Wednesday, 15 January 2014


“If you saw a heat wave, would you wave back?” - Steven Wright

Presently in Southern Australia we are experiencing an extreme heat wave. Melbourne is set to sizzle through 44˚C on Thursday as temperatures are on course to peak above 40˚C for four consecutive days for the first time in 100 years. On Friday the temperature is predicted to rise to 42˚C before a cool change in the evening. I went out briefly today and it was quite unpleasant.

Extreme heat causes more deaths in Australia than floods, cyclones, and lightning combined. Children, the elderly, people who have certain medical conditions, and people who spend time outside have the greatest risk of suffering from heat exposure. However, getting overheated can cause high body temperatures, brain damage, organ damage, and death in anyone, not forgetting pets and household animals.

It pays to take steps to protect yourself and your family from heat-related disorders:
  • Stay inside, especially between 10 am and 5 pm, which is the hottest part of the day.
  • Stay in air conditioned rooms.
  • Dodo not leave pets outside for extended periods and if possible take them with you in air conditioned rooms. Ensure you provide enough drinking water for your pets.
  • Walk dogs only for short periods and do so in the cooler parts of the day (early morning, evening and night).
  • If you must be outside, stay in the shade as much as possible and ensure you put on sunscreen.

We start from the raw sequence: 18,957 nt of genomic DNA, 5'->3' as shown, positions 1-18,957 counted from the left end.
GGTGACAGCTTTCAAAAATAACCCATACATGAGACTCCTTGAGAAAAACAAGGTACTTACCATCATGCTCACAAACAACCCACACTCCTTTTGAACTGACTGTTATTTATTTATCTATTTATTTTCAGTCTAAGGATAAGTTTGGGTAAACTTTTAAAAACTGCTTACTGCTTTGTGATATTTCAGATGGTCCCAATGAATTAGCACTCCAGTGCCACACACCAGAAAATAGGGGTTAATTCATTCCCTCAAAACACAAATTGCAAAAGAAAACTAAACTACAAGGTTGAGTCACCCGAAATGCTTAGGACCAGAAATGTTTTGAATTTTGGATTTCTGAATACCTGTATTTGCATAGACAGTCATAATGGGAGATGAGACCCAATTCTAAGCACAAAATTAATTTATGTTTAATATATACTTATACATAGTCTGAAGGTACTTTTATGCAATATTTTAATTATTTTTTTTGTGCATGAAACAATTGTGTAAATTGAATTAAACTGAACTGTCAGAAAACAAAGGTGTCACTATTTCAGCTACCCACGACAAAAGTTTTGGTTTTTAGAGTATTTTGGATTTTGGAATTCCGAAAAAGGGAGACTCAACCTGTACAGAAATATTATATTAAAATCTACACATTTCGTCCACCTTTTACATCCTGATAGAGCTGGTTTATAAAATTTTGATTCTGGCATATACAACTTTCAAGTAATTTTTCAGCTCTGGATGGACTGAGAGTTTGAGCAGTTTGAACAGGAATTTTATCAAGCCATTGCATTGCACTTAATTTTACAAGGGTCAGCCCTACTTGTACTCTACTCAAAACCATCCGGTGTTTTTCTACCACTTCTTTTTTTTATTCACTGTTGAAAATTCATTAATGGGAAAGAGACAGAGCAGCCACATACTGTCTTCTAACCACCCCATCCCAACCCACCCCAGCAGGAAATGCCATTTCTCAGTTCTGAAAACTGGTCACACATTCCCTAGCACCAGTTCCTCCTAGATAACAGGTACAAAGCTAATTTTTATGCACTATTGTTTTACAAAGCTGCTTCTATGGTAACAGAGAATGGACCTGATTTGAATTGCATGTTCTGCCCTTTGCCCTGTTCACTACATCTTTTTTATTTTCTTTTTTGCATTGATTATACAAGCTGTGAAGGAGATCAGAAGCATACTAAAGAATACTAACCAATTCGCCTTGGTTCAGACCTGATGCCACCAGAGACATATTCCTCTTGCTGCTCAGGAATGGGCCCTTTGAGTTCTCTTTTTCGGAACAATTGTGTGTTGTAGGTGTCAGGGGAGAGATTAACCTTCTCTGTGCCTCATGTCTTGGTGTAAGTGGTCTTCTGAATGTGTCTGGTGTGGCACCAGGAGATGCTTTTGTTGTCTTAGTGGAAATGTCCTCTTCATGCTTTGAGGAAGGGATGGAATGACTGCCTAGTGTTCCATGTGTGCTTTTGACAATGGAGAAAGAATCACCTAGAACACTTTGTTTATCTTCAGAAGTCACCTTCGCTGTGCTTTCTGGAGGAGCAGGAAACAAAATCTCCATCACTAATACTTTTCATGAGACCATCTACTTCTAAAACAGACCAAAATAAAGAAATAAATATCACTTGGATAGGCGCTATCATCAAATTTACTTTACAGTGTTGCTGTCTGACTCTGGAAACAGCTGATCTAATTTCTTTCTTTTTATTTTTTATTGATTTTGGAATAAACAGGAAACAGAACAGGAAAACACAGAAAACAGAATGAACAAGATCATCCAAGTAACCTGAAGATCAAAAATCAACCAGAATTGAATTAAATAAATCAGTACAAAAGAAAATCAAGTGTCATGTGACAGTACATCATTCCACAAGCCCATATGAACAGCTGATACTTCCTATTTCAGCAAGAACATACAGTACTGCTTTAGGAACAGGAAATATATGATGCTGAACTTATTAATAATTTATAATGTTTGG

• Dress in breathable, light clothing.
  • Use lightweight, breathable covers when sleeping.
  • Avoid drinking alcoholic beverages, carbonated beverages, and caffeinated beverages that can dehydrate you.
  • Drink plenty of water, iced tea and fruit juices.
  • Close your blinds and curtains to block the sun and heat during the day.
  • Exercise in an air-conditioned gym or exercise early in the morning or in the evening once it is cooler outside.
  • Supervise children playing outside and ensure they often are drinking cold water.
  • Visit your community swimming pool to cool off.
  • Remember that car seats and metal clasps for seatbelts can reach temperatures high enough to cause a burn. Avoid driving, especially if your car is not air-conditioned.
If your home is not air conditioned, consider going to a public place which is air-conditioned (shopping centres, public libraries, local council rooms that may be made available). Otherwise, at home:
  • Stay downstairs or in your basement where it is coolest.
  • Keep pets with you in cool locations.
  • Use a fan and position it to blow in the room and out a window instead of from outside to inside.
  • Avoid using your oven and stove; use small appliances such as slow cookers and tabletop grills.
  • Eat cool meals such as cold soups, salads, and fruit.
  • Drink iced water and other cool, nonalcoholic beverages
  • Never leave children, pets, or people in a car on a warm or hot day!
  • Check on older, vulnerable family members and friends on hot summer days.
  • See your doctor immediately if you have cramps, become nauseous, or you start to vomit.


  1. When I worked in Bendigo years ago, everyone went home if the temperature got to 35c and stayed there for at least two hours. Otherwise you would have had clients being sick AND workers being sick as well.

    To see players in the Tennis Open being pushed to breaking point in the 44c heat is sn insanity.

  2. Hope the weather is better now, Nicholas.